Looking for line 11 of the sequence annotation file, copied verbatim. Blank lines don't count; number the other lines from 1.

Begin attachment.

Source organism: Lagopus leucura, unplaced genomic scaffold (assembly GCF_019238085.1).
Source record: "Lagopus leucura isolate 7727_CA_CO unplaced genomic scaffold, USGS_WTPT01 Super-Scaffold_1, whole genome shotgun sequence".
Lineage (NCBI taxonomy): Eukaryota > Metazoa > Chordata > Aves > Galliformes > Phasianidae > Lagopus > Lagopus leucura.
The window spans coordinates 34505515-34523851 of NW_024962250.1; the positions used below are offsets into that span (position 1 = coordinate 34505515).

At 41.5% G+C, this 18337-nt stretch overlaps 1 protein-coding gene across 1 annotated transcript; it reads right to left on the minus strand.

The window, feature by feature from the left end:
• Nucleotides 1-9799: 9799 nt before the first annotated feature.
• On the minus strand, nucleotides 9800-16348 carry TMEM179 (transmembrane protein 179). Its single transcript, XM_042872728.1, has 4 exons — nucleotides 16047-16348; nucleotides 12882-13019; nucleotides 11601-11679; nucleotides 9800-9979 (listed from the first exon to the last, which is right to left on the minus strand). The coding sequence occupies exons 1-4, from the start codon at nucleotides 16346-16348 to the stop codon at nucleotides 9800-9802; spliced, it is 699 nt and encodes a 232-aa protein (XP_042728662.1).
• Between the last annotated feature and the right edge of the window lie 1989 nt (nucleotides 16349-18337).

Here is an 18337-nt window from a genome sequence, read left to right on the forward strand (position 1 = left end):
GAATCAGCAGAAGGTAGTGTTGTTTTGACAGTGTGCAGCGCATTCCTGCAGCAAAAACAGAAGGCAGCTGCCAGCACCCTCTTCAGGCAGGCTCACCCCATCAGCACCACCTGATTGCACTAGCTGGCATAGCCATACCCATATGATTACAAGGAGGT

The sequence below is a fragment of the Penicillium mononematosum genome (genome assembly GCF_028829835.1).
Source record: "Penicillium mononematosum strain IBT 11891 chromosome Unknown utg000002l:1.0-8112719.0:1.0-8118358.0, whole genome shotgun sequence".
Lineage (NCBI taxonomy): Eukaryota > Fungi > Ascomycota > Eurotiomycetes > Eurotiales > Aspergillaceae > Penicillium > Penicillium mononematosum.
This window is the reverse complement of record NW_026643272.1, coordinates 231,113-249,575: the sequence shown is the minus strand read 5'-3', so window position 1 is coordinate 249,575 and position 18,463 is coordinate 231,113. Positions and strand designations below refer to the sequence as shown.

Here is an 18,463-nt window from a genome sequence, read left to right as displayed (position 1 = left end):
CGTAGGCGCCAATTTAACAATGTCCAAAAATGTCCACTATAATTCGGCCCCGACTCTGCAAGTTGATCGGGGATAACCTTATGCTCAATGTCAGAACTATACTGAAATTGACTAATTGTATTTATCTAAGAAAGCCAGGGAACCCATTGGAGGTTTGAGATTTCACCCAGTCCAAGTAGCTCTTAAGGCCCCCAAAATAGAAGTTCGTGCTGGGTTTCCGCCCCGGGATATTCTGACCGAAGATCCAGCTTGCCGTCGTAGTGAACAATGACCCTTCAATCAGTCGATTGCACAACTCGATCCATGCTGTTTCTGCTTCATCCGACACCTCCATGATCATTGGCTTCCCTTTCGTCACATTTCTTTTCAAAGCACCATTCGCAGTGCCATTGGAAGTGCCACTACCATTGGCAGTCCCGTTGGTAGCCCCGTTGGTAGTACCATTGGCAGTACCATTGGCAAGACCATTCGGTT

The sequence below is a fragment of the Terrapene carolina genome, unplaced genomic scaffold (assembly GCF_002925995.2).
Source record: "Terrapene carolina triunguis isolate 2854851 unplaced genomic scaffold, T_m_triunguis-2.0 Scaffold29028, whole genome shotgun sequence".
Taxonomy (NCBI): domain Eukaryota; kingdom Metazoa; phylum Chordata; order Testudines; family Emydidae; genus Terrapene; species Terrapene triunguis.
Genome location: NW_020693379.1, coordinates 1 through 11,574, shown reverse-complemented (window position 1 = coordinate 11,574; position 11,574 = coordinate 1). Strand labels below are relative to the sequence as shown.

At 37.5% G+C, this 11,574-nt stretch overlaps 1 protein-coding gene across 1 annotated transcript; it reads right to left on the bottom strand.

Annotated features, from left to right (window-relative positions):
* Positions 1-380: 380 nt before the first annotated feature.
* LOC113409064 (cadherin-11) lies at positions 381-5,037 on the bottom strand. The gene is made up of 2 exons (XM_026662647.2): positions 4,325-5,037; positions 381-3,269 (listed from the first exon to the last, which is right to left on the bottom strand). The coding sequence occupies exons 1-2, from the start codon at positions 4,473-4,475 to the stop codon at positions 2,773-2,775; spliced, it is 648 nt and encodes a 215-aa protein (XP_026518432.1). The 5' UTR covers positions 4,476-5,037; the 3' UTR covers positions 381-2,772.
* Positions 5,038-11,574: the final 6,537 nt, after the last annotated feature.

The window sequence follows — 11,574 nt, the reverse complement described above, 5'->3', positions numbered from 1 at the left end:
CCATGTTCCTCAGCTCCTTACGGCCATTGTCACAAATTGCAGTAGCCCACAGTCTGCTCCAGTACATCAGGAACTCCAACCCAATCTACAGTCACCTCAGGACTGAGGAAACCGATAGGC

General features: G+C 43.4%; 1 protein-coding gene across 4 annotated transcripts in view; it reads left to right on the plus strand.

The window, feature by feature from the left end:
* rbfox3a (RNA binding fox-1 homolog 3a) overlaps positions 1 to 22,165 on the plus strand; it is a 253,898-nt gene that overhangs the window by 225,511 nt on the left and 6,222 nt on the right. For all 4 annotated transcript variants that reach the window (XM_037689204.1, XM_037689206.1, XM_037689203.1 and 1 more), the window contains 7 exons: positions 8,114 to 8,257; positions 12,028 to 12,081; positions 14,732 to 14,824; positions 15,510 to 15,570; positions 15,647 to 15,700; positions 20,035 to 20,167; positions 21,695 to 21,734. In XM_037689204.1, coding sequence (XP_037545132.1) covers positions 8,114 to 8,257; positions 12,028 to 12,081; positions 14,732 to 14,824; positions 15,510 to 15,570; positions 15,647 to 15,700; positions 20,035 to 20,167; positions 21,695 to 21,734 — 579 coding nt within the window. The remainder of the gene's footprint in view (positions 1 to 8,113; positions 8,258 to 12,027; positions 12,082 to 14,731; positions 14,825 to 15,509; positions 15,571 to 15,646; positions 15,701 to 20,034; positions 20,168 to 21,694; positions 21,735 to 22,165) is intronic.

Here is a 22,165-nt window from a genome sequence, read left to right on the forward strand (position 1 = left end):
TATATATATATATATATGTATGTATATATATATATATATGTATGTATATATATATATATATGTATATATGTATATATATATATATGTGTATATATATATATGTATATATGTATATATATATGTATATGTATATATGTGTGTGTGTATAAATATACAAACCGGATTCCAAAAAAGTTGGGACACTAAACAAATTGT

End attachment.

GAATCAGCAGAAGGTAGTGTTGTTTTGACAGTGTGCAGCGCATTCCTGCAGCAAAAACAGAAGGCAGCTGCCAGCACCCTCTTCAGGCAGGCTCACCCCATCAGCACCACCTGATTGCACTAGCTGGCATAGCCATACCCATATGATTACAAGGAGGT